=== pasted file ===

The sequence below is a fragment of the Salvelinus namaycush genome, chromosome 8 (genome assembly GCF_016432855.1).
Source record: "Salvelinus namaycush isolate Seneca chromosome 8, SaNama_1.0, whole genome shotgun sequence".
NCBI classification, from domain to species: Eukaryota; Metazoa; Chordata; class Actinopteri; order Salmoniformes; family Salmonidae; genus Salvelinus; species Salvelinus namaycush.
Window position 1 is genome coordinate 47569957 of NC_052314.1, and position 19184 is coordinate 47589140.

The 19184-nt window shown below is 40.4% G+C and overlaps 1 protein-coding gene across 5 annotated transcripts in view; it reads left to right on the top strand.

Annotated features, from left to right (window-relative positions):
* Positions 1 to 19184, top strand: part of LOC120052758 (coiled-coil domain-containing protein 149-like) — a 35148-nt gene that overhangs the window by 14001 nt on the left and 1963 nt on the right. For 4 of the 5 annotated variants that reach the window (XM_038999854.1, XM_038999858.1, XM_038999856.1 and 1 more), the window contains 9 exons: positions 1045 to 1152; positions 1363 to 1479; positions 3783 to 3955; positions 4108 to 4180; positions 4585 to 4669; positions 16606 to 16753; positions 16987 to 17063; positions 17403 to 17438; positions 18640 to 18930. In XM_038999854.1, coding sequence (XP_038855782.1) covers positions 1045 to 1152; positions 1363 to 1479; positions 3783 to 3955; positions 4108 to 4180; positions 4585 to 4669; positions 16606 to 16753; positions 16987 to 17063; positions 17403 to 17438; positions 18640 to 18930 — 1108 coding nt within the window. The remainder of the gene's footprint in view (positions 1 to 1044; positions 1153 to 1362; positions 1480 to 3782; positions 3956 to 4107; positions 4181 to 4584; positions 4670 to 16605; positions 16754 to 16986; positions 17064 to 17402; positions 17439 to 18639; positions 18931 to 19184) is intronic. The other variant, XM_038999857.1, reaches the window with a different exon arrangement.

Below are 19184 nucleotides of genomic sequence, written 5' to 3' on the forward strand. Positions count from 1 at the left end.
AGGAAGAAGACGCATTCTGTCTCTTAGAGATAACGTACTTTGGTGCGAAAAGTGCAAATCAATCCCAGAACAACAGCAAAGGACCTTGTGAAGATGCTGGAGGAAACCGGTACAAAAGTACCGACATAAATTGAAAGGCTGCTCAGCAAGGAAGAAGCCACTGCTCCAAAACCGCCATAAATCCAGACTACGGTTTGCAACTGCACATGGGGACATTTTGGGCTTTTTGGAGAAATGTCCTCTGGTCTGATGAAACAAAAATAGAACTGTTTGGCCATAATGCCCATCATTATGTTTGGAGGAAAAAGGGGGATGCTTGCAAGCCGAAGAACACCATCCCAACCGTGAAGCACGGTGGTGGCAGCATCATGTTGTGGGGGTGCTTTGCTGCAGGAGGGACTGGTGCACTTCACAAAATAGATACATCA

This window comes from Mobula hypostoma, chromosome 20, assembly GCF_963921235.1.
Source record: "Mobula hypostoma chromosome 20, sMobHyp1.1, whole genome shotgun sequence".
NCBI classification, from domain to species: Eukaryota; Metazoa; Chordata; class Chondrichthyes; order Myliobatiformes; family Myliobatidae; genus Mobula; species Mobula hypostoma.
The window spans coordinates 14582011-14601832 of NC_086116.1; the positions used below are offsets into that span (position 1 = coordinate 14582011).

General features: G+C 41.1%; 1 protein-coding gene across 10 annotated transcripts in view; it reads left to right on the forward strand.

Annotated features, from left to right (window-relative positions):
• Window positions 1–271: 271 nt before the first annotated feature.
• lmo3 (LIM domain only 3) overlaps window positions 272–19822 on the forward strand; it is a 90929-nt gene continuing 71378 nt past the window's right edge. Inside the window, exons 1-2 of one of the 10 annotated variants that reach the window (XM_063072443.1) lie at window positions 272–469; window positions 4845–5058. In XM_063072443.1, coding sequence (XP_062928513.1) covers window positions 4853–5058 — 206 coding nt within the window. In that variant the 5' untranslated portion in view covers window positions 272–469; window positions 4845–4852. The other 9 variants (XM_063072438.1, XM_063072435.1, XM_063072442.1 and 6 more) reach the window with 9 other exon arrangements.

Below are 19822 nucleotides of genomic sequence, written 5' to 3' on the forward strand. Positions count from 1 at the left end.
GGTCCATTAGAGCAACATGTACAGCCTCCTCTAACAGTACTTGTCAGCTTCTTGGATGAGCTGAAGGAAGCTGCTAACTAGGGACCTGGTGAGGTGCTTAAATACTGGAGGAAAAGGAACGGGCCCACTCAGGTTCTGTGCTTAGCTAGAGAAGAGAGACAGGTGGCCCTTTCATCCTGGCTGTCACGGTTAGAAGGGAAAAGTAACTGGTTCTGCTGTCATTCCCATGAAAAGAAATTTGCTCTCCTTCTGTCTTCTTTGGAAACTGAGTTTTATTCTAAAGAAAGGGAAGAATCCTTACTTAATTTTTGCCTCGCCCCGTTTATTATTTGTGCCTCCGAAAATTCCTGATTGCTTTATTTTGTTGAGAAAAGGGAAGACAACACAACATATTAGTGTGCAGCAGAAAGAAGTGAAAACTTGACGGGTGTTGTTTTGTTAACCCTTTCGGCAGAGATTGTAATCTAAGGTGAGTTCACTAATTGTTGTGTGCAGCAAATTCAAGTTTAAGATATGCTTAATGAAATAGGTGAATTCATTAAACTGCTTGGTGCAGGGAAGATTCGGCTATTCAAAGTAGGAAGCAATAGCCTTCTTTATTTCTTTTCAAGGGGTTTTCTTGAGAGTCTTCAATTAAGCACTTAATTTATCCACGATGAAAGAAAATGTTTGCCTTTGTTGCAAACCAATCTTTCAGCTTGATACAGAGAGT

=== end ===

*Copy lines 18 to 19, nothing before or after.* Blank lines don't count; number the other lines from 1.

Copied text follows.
Below are 19822 nucleotides of genomic sequence, written 5' to 3' on the forward strand. Positions count from 1 at the left end.
GGTCCATTAGAGCAACATGTACAGCCTCCTCTAACAGTACTTGTCAGCTTCTTGGATGAGCTGAAGGAAGCTGCTAACTAGGGACCTGGTGAGGTGCTTAAATACTGGAGGAAAAGGAACGGGCCCACTCAGGTTCTGTGCTTAGCTAGAGAAGAGAGACAGGTGGCCCTTTCATCCTGGCTGTCACGGTTAGAAGGGAAAAGTAACTGGTTCTGCTGTCATTCCCATGAAAAGAAATTTGCTCTCCTTCTGTCTTCTTTGGAAACTGAGTTTTATTCTAAAGAAAGGGAAGAATCCTTACTTAATTTTTGCCTCGCCCCGTTTATTATTTGTGCCTCCGAAAATTCCTGATTGCTTTATTTTGTTGAGAAAAGGGAAGACAACACAACATATTAGTGTGCAGCAGAAAGAAGTGAAAACTTGACGGGTGTTGTTTTGTTAACCCTTTCGGCAGAGATTGTAATCTAAGGTGAGTTCACTAATTGTTGTGTGCAGCAAATTCAAGTTTAAGATATGCTTAATGAAATAGGTGAATTCATTAAACTGCTTGGTGCAGGGAAGATTCGGCTATTCAAAGTAGGAAGCAATAGCCTTCTTTATTTCTTTTCAAGGGGTTTTCTTGAGAGTCTTCAATTAAGCACTTAATTTATCCACGATGAAAGAAAATGTTTGCCTTTGTTGCAAACCAATCTTTCAGCTTGATACAGAGAGT